Sunday, October 15, 2017

The Mystery of the Chinese Box

The Chinese Box, 2017, photo by Midge Frazel
The Mystery of the Chinese Box
Who doesn't love a good mystery?

This family heirloom, given to me by my grandmother, was a favorite thing of mine to play with whenever I visited my grandparent's home.The top has a storage area not easily shown in this photo. A locked drawer (with a key) and two storage drawer make it a useful and fun heirloom.

Before she died, my mother wanted me to write down whatever I could remember about things that my grandmother or grandfather owned. Fortunately for me, I knew my mother had an ulterior motive, she wanted me to appreciate and keep all of the family antiques. As this is a common problem of all genealogists, I pulled out the notes I took those days I interviewed her. 

Most all of that furniture I sold when my mother died because it would never have fit in my small house. My grandmother, not a sentimental person would have understood. My mother would have been very angry.

I enjoyed talking to Grandma about some of the things and when I got to this box, she told me to put it out in our car. My mother saw me do that and interrupted me when I asked my grandmother about it. She thought it ugly so why would I want that? The answer was simple, I used to play with it when I stayed at my grandparents house. My parents went to parties and I stayed with my grandmother.  I never asked where they went and never mentioned what I did.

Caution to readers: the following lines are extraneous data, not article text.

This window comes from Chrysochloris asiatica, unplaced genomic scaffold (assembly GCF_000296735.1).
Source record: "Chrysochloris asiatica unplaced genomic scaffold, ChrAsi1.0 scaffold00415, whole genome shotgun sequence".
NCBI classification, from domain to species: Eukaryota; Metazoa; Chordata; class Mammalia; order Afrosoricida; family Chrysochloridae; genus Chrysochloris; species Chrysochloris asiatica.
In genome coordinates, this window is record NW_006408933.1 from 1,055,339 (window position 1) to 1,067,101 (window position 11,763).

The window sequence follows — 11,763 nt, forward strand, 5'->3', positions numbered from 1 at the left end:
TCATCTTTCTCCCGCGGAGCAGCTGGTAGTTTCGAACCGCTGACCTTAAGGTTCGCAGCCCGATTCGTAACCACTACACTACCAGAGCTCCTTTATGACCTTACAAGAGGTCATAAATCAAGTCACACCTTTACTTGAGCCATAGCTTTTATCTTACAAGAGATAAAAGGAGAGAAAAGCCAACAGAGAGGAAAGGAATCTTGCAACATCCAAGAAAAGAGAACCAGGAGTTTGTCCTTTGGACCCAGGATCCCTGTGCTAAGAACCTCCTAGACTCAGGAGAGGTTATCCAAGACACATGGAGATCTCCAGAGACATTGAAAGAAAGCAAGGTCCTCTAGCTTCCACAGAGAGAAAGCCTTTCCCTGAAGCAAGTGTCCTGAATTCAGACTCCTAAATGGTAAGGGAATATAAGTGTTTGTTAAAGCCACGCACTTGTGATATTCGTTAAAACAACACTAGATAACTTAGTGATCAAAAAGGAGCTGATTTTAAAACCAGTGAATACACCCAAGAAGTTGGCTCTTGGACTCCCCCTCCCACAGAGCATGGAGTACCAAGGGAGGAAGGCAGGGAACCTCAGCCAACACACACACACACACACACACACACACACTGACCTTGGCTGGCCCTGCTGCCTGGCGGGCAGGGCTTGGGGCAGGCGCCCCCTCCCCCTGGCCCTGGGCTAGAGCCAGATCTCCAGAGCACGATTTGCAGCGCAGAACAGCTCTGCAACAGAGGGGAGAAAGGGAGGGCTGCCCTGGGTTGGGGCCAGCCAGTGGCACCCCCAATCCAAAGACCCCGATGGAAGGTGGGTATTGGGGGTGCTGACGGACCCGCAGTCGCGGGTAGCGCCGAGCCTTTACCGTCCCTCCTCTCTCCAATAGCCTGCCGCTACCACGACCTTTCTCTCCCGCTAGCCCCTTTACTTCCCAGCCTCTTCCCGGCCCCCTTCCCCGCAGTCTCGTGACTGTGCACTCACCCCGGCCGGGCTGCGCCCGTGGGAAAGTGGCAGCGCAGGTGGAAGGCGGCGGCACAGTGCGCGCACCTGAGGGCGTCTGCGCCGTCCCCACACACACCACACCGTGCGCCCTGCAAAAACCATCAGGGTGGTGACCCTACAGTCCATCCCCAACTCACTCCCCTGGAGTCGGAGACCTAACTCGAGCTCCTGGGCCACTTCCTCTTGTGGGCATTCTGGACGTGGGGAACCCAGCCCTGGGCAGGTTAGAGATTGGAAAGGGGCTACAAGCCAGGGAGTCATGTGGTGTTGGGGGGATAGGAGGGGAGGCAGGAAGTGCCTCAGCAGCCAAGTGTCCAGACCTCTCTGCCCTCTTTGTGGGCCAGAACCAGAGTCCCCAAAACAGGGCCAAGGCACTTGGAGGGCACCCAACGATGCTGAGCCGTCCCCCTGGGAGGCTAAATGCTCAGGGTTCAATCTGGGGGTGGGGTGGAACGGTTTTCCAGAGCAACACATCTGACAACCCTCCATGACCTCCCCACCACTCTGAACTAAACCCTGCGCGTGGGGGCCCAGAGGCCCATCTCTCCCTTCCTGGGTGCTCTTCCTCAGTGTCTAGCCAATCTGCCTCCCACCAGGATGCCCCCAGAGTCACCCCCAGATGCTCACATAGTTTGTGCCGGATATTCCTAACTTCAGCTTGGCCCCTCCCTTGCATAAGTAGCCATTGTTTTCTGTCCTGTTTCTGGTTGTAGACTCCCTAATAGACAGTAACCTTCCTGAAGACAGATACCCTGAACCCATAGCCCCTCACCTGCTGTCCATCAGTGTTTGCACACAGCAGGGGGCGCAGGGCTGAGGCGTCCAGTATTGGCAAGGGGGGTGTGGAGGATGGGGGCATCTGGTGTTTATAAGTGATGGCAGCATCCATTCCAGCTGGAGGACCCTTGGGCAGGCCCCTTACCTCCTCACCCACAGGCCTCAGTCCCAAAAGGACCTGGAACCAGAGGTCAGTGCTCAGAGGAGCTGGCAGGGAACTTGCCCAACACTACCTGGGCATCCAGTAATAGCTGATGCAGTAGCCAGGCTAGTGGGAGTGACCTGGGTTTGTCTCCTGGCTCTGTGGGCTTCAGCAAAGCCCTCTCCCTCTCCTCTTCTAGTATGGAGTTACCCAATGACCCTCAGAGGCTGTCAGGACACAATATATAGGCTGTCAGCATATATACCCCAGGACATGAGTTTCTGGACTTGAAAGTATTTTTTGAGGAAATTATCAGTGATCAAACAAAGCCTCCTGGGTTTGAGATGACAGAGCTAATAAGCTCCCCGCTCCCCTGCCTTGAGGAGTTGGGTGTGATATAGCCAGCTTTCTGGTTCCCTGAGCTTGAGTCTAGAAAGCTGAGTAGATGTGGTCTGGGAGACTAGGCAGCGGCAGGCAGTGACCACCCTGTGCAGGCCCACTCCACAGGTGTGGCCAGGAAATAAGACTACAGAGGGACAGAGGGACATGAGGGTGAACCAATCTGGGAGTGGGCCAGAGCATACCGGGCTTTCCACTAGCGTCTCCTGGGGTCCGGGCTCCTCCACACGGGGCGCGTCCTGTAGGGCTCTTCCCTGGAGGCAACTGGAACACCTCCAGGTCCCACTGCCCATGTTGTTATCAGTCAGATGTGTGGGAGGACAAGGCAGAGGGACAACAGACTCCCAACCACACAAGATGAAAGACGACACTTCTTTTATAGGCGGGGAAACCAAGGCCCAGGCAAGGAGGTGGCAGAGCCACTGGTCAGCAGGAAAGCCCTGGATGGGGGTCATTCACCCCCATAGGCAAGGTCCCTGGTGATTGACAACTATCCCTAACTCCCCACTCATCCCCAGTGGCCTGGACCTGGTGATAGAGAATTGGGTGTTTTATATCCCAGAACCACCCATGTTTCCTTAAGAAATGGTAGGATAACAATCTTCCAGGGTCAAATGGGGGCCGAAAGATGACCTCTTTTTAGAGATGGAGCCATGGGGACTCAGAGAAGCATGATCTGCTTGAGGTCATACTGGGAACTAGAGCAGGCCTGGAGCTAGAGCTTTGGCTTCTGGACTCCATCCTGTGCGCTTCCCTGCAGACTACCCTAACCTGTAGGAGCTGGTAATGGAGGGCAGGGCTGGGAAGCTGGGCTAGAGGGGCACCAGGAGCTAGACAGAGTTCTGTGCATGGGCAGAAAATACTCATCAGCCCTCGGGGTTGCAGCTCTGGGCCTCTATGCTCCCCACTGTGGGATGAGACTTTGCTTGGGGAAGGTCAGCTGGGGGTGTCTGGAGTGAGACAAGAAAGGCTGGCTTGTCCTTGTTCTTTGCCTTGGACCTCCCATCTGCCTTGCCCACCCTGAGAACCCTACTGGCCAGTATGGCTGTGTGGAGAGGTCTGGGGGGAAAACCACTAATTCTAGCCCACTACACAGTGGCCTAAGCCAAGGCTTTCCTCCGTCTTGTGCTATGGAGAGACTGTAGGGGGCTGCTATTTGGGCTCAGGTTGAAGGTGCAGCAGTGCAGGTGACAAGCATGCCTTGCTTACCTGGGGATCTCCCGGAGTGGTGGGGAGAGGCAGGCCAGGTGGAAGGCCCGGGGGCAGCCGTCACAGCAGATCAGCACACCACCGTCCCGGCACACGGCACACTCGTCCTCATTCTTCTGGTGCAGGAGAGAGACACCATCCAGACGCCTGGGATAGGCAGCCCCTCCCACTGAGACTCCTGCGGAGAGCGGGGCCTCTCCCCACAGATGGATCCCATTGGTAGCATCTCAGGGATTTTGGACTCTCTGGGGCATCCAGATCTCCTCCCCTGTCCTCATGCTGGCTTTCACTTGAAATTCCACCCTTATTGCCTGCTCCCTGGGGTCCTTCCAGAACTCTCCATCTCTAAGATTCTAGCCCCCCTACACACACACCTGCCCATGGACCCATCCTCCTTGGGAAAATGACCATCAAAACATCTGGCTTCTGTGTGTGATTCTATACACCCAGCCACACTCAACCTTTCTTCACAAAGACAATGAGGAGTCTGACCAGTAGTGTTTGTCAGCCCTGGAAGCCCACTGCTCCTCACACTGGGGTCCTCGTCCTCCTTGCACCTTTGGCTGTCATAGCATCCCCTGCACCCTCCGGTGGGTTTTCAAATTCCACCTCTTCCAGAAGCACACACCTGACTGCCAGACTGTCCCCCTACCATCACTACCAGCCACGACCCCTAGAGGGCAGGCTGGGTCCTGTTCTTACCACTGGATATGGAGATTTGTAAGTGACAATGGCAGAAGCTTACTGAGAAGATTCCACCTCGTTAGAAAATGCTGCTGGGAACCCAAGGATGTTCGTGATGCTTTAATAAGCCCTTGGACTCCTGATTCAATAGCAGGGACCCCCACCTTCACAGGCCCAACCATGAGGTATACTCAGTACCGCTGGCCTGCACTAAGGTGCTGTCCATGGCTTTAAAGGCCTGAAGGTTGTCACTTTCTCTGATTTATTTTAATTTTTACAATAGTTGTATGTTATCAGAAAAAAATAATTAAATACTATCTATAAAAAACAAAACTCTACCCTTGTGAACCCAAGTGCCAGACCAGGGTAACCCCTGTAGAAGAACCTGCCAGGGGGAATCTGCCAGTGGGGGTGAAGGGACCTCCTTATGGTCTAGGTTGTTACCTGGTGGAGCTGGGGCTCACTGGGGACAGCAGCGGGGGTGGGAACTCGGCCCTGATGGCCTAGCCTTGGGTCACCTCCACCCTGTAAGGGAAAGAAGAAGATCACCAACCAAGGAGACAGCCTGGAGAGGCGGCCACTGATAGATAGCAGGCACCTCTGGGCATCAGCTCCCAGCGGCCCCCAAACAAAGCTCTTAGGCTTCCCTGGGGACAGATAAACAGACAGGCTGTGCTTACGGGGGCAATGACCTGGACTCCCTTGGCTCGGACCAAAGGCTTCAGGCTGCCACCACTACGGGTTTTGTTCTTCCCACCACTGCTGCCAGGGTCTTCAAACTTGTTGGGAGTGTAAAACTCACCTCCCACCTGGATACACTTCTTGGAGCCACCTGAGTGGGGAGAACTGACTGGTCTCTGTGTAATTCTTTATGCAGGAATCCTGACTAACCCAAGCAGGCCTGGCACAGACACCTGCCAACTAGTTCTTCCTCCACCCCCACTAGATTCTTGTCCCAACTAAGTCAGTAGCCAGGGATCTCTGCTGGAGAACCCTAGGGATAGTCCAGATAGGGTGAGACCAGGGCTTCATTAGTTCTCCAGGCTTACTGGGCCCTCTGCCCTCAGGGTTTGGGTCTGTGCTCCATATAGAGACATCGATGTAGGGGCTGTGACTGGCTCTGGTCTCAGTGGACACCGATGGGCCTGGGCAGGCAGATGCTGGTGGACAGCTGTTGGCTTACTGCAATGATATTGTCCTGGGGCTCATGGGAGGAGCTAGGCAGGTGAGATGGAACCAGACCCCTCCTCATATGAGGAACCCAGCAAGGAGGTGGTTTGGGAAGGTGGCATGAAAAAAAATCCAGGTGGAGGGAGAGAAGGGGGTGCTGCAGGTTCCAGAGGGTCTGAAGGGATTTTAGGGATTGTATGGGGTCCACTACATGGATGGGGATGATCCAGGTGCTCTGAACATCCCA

What I wrote down that day was that this box was "owned by Mrs. Morgan of Westerly". Until this week, I have not know who that might have been. While researching houses that my maternal family lived in, I found out that my great uncle Harold's wife, Martha Blanchard was a housekeeper for Mrs. Charles A. Morgan and his wife Clara. 

When Uncle Harold (my grandmother's oldest sibling) married Martha, Harold moved in and they lived with this Morgan family. Clara died in 1912. The Chinese box may have been a wedding gift for my grandparents who married in 1914. The Morgans had no children and neither did Harold and his wife Martha. It takes time to find women's maiden names but between Martha's family and my Westerly contacts, I started to piece it together.


Norwich bulletin. (Norwich, Conn.),
27 Dec. 1912. Chronicling America: Historic American Newspapers. Lib. of Congress. <http://chroniclingamerica.loc.gov/lccn/sn82014086/1912-12-27/ed-1/seq-6/>
This box must have been given to my grandparents in 1914 by my grandmother's brother, Harold Schofield Barber and his wife Martha Blanchard.

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